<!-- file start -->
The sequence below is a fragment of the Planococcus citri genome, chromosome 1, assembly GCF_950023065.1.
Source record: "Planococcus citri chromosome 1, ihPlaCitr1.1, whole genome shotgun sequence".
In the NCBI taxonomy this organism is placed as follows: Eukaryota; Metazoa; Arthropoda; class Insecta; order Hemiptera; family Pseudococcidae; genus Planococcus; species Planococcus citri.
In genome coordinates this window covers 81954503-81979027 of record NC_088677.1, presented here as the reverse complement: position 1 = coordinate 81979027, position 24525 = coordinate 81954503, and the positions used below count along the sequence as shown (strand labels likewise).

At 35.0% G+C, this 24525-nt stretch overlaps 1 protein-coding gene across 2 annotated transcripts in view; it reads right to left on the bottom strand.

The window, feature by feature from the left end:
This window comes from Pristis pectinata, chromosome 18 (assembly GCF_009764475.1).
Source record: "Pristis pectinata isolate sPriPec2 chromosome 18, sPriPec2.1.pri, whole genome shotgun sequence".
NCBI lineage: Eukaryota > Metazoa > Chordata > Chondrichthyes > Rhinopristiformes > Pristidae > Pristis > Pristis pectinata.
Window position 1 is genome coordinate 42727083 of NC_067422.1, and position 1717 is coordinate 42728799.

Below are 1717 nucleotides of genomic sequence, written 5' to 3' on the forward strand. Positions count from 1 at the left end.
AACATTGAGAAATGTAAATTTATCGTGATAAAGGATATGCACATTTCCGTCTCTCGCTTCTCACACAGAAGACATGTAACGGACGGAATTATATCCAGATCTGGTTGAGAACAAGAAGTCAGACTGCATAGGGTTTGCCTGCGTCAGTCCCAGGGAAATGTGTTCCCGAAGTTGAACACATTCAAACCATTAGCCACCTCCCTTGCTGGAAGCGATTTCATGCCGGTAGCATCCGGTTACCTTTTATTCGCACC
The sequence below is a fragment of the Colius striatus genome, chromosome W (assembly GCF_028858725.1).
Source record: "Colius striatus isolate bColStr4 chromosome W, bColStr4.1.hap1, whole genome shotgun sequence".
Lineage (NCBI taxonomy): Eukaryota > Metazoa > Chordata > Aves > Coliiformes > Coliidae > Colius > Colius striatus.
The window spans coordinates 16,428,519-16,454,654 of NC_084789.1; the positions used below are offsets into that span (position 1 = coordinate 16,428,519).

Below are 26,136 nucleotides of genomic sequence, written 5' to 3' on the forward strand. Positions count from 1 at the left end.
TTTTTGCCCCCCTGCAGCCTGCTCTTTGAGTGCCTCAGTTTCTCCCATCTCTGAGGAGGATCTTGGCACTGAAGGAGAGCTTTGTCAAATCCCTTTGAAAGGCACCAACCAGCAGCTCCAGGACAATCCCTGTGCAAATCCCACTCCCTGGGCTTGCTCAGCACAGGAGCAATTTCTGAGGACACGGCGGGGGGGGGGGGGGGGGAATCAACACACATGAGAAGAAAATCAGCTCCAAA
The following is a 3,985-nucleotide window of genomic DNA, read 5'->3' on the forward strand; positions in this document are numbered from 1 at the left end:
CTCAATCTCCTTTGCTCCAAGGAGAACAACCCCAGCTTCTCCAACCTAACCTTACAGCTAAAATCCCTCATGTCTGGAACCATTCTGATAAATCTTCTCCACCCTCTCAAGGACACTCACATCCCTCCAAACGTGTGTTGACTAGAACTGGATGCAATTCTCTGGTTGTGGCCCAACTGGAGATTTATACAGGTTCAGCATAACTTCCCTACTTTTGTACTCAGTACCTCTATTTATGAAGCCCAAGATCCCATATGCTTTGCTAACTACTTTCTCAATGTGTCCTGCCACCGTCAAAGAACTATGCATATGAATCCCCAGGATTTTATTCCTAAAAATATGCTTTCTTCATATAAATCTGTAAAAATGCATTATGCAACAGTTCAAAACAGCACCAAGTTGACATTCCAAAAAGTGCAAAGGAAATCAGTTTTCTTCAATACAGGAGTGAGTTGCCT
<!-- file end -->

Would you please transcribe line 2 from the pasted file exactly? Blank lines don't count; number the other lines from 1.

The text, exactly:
Source record: "Planococcus citri chromosome 1, ihPlaCitr1.1, whole genome shotgun sequence".